Self-Inflicted – Todd Stewart

From The Endless Bummer:

I wanted to call this post “The Ruinous Art of Surf Blogging” but I realized the qualifications would run deep, mostly blather about the use of the word art, and subsequent meanderings into over-blown over-confidence, the ability to score with the head (known as an English Goal) and probably ending up in a TED Talk about whether anything outside the act of riding a surf board on a wave can be be associated with surfing.  The last bit is the interesting bit, no matter how tired, and overly-accepted it is.  I say overly accepted because nearly everyone accepts the idea on principle, but few actually have the discipline to tow the line.  See, I just shaved my head.  I had this long, often gross, sometimes bushy often greasy, always scalp-destroying mess of hair and I shaved it all off a couple weeks ago.  Before I shaved it all off, a couple months ago, on an unseasonably warm late winter morning, I was walking my son down the street after his swim class.  I was wearing a beanie cap as I had lost my hair-band and I wanted my hair out of my eyes and the beanie was in the car and hair-bands were no where to be found, and I was sweating since it was unseasonably warm and I was wearing a beanie cap.  And up walks this guy.  Mid 50s, maybe 60s, with some hair that had been dyed back to a more youthful dark brown, wearing a yellow cut off-sleeve t-shirt and sporting a similarly browned goatee.  And he walks up next to us and says “cute kid.”  I look at him.
 “Listen, mind if I ask you a question? I don’t want to offend you.” Ok.  “Well, I don’t want you to take offense.”  Ok.  “But see, why are you wearing that hat?  I don’t want to offend you.  I’m a retired police officer, and I used to see these guys with these do-rags coming through all the time.  I mean, it’s such a warm day, are you cold?”  No, in fact it’s hot.  I wish I weren’t wearing this hat, but I’ve got all this hair (lift hat, show him hair.) It’s probably just a fashion thing.  It’s fashionable.  This last bit gets the retired cop’s goat and he nods and smiles what I can only describe as a deeply self-congratulatory smile,”Yep, yep that’s it!” “Well, thanks! Hope I didn’t offend you!” And he walks off.  I think, in the end, I am mildly offended. Then, the other day, Mark Cunningham comes to town.  Yeah, Mark Cunningham, one of those truly cool surf guys that don’t have the taint of surf guy to them.  A hero kind of guy.  A guy that could be a hero.  And I get some chances to hang out with him.  A few chances.  I get a chance to film him.  I get a chance to surf with him, have dinner with him, hang around him.  Here is a guy one wants to hang around.  Maybe siphon off some quality mojo and knowledge. But for one reason or another, some part star-alignment, some part ineptitude (on the part of myself and others) some part simple priorities, some part complex ones, almost every opportunity gets blown.  Mark Cunningham leaves.  Boy did that throw me for a loop.  On top of a series of other recent seemingly adverse life happenings, the whole manner of my inability to talk to hang out with this guy really bummed me out.  And then this other guy from the New York Times writes an article about how the Saturdays surf shop guys are poseurs (or at least he intimates it heavily) and the author doesn’t even surf.  Wackadoodle.  So to recap the series of events:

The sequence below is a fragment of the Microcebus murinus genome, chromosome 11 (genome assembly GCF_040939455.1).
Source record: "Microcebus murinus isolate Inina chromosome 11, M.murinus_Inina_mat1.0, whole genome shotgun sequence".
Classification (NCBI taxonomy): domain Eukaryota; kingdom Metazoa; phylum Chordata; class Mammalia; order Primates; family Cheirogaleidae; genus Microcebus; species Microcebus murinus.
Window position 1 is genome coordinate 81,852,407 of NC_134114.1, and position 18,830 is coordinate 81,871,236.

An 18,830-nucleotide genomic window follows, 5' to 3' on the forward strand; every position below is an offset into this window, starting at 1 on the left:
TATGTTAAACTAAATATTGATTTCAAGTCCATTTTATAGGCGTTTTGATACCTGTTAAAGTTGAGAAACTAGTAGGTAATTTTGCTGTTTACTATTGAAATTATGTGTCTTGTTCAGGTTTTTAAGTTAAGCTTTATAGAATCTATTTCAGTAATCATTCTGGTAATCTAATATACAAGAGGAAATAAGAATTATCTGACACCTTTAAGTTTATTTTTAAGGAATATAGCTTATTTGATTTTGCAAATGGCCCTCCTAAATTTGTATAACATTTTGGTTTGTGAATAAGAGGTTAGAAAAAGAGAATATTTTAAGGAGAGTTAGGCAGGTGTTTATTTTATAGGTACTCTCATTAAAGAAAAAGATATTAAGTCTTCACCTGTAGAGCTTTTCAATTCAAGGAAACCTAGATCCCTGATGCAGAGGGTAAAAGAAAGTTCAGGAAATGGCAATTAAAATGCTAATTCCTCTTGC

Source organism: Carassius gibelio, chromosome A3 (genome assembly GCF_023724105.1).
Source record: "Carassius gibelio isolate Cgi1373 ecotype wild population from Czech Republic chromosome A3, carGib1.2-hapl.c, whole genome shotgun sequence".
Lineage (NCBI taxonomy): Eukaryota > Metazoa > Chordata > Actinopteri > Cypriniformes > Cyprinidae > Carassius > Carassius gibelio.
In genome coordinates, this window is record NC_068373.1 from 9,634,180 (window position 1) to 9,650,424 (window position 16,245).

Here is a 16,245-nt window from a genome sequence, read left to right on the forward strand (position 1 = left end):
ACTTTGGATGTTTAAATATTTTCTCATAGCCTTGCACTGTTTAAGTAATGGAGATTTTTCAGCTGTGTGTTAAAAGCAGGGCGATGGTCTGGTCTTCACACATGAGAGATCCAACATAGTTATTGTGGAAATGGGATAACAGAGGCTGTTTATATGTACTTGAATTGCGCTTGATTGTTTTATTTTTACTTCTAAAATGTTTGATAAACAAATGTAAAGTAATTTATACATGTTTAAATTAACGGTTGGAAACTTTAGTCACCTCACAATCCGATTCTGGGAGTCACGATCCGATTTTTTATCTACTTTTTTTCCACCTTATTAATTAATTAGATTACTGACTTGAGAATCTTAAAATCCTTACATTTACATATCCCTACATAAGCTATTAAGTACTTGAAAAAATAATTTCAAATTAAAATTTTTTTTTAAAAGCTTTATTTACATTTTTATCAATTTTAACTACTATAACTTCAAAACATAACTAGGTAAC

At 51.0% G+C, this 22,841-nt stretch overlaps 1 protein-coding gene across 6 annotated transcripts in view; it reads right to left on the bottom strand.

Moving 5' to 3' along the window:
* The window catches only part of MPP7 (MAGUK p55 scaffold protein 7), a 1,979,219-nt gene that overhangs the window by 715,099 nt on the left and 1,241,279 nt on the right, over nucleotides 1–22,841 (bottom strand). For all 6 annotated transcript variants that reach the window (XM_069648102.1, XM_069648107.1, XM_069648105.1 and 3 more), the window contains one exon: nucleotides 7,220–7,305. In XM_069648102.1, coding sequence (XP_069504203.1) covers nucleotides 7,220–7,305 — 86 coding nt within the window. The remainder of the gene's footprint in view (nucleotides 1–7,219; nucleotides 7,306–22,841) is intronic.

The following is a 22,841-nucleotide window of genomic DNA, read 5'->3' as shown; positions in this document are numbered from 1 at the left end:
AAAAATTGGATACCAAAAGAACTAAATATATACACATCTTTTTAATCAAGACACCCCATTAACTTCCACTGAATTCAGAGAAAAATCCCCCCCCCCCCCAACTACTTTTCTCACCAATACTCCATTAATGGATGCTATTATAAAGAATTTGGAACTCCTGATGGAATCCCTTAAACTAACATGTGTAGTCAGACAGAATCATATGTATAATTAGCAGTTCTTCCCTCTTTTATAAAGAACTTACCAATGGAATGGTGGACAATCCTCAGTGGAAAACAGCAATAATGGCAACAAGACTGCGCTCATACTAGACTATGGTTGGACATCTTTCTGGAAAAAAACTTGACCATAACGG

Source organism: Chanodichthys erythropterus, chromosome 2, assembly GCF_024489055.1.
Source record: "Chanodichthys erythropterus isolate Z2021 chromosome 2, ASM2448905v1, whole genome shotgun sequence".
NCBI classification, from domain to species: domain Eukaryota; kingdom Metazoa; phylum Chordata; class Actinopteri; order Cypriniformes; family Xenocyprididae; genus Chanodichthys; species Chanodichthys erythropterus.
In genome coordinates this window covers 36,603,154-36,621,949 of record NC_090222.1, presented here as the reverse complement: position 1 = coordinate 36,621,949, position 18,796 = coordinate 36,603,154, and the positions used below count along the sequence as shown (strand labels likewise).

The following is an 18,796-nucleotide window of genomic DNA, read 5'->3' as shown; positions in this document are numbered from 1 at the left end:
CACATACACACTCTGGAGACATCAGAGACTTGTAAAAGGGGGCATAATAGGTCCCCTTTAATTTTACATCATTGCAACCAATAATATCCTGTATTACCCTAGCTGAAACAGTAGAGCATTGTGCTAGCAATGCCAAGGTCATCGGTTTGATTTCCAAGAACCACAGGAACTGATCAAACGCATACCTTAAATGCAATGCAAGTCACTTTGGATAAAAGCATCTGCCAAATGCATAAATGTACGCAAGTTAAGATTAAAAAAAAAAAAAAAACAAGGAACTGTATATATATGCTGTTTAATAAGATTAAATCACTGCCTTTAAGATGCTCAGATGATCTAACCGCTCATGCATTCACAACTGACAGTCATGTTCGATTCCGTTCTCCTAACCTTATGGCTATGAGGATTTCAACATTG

1. Ex-cop, sleeveless shirt guy makes fun of an inopportune beanie hat.
2. Super star surf icon guy comes and goes, presenting a blown opportunity.
3. Seemingly adverse life things happen.
4. The authenticity of  an irrelevant (for me) surf shop is called into question by a non-surfer.
This all leaves me feeling very funny.  Very at-the-mercy of elements outside of nearly anything I respect and care about.  Why?  I don’t know.  Maybe it’s because I wished I’d asked the ex-cop why he was wearing that lame sleeveless shirt. Maybe because I feel let-down by the shallowness of my own iconoclasm.  Maybe because adverse life things really have happened (or maybe because I feel guilty for being upset about those things).  And maybe because I actually took time to think about something as goofball as an article about surfing in the New York Times.  Anyhow, I haven’t written anything very personal on here in a while and figured it may be time. So I refer you to the first sentence.
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